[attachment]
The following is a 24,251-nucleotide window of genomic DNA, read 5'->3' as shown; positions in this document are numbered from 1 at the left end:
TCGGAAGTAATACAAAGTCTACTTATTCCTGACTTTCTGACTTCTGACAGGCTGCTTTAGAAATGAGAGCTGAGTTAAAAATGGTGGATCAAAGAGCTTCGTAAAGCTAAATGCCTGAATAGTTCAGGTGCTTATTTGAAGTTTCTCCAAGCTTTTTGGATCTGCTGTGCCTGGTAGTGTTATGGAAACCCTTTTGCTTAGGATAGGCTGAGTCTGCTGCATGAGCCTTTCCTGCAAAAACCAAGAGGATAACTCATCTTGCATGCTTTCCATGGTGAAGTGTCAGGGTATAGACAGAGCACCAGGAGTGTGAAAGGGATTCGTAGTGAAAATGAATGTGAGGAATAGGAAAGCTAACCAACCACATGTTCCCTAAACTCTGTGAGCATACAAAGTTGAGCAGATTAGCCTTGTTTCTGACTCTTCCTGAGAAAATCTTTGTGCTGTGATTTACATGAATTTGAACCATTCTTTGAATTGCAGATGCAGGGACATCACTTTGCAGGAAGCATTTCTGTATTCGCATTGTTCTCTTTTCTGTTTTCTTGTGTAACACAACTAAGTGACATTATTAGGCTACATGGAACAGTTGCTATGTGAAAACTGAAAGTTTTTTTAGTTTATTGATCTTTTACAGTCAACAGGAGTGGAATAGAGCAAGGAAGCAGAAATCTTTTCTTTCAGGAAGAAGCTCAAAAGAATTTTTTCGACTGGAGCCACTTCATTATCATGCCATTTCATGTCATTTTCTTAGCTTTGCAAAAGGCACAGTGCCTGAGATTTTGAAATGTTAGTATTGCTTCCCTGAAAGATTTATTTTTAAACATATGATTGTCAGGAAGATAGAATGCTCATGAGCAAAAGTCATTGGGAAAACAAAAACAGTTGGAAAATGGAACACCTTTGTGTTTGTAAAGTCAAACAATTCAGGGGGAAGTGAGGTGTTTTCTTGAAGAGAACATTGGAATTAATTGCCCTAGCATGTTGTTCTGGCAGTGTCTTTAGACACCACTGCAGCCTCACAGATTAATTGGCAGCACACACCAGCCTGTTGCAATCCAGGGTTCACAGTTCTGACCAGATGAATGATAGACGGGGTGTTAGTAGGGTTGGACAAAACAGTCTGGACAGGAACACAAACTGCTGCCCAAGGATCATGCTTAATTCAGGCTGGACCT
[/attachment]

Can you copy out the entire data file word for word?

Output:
The following is a 24,251-nucleotide window of genomic DNA, read 5'->3' as shown; positions in this document are numbered from 1 at the left end:
TCGGAAGTAATACAAAGTCTACTTATTCCTGACTTTCTGACTTCTGACAGGCTGCTTTAGAAATGAGAGCTGAGTTAAAAATGGTGGATCAAAGAGCTTCGTAAAGCTAAATGCCTGAATAGTTCAGGTGCTTATTTGAAGTTTCTCCAAGCTTTTTGGATCTGCTGTGCCTGGTAGTGTTATGGAAACCCTTTTGCTTAGGATAGGCTGAGTCTGCTGCATGAGCCTTTCCTGCAAAAACCAAGAGGATAACTCATCTTGCATGCTTTCCATGGTGAAGTGTCAGGGTATAGACAGAGCACCAGGAGTGTGAAAGGGATTCGTAGTGAAAATGAATGTGAGGAATAGGAAAGCTAACCAACCACATGTTCCCTAAACTCTGTGAGCATACAAAGTTGAGCAGATTAGCCTTGTTTCTGACTCTTCCTGAGAAAATCTTTGTGCTGTGATTTACATGAATTTGAACCATTCTTTGAATTGCAGATGCAGGGACATCACTTTGCAGGAAGCATTTCTGTATTCGCATTGTTCTCTTTTCTGTTTTCTTGTGTAACACAACTAAGTGACATTATTAGGCTACATGGAACAGTTGCTATGTGAAAACTGAAAGTTTTTTTAGTTTATTGATCTTTTACAGTCAACAGGAGTGGAATAGAGCAAGGAAGCAGAAATCTTTTCTTTCAGGAAGAAGCTCAAAAGAATTTTTTCGACTGGAGCCACTTCATTATCATGCCATTTCATGTCATTTTCTTAGCTTTGCAAAAGGCACAGTGCCTGAGATTTTGAAATGTTAGTATTGCTTCCCTGAAAGATTTATTTTTAAACATATGATTGTCAGGAAGATAGAATGCTCATGAGCAAAAGTCATTGGGAAAACAAAAACAGTTGGAAAATGGAACACCTTTGTGTTTGTAAAGTCAAACAATTCAGGGGGAAGTGAGGTGTTTTCTTGAAGAGAACATTGGAATTAATTGCCCTAGCATGTTGTTCTGGCAGTGTCTTTAGACACCACTGCAGCCTCACAGATTAATTGGCAGCACACACCAGCCTGTTGCAATCCAGGGTTCACAGTTCTGACCAGATGAATGATAGACGGGGTGTTAGTAGGGTTGGACAAAACAGTCTGGACAGGAACACAAACTGCTGCCCAAGGATCATGCTTAATTCAGGCTGGACCT